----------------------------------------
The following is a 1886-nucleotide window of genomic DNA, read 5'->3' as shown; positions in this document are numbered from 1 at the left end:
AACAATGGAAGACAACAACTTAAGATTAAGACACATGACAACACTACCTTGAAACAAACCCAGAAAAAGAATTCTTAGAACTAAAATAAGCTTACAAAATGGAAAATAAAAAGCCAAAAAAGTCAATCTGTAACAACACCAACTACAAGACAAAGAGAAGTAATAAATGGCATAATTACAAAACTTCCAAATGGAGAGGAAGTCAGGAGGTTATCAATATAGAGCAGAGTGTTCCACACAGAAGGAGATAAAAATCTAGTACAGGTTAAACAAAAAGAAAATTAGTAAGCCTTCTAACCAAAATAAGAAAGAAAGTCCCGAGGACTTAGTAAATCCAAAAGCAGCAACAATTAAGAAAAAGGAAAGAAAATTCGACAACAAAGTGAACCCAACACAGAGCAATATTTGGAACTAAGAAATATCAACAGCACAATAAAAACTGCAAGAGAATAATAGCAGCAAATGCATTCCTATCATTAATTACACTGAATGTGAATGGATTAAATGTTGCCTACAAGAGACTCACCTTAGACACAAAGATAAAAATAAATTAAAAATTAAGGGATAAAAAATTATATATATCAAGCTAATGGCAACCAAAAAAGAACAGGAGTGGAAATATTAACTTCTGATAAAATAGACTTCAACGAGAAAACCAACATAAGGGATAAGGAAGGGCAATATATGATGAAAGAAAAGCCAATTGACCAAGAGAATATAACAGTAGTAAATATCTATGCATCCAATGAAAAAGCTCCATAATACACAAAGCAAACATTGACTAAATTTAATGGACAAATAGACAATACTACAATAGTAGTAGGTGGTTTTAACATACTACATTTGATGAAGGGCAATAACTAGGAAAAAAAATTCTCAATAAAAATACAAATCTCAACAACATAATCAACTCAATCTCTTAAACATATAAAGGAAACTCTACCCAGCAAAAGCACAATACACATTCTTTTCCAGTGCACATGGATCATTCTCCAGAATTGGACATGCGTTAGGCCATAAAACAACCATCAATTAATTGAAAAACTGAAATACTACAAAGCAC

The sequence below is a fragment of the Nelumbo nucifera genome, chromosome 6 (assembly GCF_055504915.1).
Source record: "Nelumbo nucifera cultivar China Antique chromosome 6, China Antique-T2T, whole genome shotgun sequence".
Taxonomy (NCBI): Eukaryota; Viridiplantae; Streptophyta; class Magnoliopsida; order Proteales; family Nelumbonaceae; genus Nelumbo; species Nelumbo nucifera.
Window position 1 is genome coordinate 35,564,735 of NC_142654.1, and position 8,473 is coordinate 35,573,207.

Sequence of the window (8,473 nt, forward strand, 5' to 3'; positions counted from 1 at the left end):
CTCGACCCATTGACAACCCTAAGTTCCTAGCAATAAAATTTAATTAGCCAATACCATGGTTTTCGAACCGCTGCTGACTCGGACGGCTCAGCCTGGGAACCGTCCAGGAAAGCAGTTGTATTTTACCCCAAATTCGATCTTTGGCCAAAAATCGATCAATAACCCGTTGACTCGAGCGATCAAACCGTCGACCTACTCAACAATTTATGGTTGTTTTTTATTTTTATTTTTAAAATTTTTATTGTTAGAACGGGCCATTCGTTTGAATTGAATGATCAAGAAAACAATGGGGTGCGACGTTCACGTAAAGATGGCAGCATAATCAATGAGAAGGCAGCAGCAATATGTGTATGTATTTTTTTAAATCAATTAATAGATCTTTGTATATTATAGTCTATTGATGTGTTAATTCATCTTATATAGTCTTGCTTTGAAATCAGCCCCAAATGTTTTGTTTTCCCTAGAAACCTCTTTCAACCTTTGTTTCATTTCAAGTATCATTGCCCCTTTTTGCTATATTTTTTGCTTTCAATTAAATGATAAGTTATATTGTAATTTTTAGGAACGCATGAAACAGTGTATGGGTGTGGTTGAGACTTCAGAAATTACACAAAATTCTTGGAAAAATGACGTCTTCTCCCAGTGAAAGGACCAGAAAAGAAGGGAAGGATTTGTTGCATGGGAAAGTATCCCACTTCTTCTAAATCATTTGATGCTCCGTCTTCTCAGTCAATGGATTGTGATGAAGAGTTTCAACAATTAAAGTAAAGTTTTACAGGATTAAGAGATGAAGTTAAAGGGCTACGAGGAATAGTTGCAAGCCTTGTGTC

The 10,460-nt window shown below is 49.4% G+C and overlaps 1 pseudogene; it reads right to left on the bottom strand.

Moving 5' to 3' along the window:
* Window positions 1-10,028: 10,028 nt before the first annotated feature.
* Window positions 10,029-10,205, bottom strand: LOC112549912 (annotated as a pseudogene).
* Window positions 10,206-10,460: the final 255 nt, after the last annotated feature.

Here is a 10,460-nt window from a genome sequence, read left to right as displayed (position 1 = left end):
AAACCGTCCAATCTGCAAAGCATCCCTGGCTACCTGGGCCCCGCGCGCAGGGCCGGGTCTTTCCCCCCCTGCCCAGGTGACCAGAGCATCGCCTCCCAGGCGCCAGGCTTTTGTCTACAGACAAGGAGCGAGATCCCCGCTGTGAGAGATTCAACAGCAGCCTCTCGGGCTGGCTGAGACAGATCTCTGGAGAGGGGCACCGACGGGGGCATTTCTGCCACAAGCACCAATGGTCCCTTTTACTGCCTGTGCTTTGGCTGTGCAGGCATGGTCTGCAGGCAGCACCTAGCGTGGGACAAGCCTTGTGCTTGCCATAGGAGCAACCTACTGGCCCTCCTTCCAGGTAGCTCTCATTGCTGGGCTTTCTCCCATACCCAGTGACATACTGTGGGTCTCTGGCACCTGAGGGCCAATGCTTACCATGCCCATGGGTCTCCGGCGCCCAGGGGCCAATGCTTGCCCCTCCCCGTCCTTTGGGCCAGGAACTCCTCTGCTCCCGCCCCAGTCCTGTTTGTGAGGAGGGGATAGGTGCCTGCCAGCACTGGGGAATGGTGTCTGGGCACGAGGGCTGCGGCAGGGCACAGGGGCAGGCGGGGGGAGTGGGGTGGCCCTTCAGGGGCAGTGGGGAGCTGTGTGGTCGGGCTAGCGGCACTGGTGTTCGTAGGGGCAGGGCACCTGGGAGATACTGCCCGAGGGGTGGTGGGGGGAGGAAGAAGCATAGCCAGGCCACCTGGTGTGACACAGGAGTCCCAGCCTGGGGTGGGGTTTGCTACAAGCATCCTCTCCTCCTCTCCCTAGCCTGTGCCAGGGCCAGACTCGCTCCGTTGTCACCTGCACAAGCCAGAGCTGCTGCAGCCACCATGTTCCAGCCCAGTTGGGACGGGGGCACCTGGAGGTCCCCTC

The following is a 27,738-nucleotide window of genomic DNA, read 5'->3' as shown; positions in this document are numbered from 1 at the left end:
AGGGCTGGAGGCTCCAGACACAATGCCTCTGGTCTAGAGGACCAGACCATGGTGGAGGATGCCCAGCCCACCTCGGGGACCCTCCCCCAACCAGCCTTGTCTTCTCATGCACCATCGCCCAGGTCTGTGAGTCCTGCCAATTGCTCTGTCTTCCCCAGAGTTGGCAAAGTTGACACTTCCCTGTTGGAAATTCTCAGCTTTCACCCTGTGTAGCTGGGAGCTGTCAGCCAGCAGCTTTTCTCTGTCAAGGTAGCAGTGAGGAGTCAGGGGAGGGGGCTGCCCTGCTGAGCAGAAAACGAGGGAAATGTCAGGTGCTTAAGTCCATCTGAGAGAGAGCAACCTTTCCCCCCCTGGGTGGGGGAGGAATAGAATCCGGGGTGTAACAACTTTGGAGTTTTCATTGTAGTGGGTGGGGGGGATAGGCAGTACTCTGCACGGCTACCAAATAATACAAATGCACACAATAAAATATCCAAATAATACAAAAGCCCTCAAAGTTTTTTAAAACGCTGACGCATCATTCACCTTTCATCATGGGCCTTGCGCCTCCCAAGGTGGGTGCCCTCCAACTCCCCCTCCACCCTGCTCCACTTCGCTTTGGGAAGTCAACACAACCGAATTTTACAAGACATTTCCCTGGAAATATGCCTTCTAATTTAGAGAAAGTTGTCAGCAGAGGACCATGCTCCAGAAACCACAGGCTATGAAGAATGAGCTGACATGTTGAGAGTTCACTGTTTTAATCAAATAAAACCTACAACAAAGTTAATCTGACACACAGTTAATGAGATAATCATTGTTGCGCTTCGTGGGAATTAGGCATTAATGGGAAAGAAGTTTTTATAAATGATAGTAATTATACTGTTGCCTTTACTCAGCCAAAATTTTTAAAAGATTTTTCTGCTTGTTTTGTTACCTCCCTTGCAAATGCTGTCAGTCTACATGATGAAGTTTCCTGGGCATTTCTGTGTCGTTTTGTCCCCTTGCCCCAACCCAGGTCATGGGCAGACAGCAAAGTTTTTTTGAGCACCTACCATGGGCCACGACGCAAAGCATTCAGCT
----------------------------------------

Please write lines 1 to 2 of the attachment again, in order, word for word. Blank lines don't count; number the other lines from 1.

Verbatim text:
The following is a 1886-nucleotide window of genomic DNA, read 5'->3' as shown; positions in this document are numbered from 1 at the left end:
AACAATGGAAGACAACAACTTAAGATTAAGACACATGACAACACTACCTTGAAACAAACCCAGAAAAAGAATTCTTAGAACTAAAATAAGCTTACAAAATGGAAAATAAAAAGCCAAAAAAGTCAATCTGTAACAACACCAACTACAAGACAAAGAGAAGTAATAAATGGCATAATTACAAAACTTCCAAATGGAGAGGAAGTCAGGAGGTTATCAATATAGAGCAGAGTGTTCCACACAGAAGGAGATAAAAATCTAGTACAGGTTAAACAAAAAGAAAATTAGTAAGCCTTCTAACCAAAATAAGAAAGAAAGTCCCGAGGACTTAGTAAATCCAAAAGCAGCAACAATTAAGAAAAAGGAAAGAAAATTCGACAACAAAGTGAACCCAACACAGAGCAATATTTGGAACTAAGAAATATCAACAGCACAATAAAAACTGCAAGAGAATAATAGCAGCAAATGCATTCCTATCATTAATTACACTGAATGTGAATGGATTAAATGTTGCCTACAAGAGACTCACCTTAGACACAAAGATAAAAATAAATTAAAAATTAAGGGATAAAAAATTATATATATCAAGCTAATGGCAACCAAAAAAGAACAGGAGTGGAAATATTAACTTCTGATAAAATAGACTTCAACGAGAAAACCAACATAAGGGATAAGGAAGGGCAATATATGATGAAAGAAAAGCCAATTGACCAAGAGAATATAACAGTAGTAAATATCTATGCATCCAATGAAAAAGCTCCATAATACACAAAGCAAACATTGACTAAATTTAATGGACAAATAGACAATACTACAATAGTAGTAGGTGGTTTTAACATACTACATTTGATGAAGGGCAATAACTAGGAAAAAAAATTCTCAATAAAAATACAAATCTCAACAACATAATCAACTCAATCTCTTAAACATATAAAGGAAACTCTACCCAGCAAAAGCACAATACACATTCTTTTCCAGTGCACATGGATCATTCTCCAGAATTGGACATGCGTTAGGCCATAAAACAACCATCAATTAATTGAAAAACTGAAATACTACAAAGCAC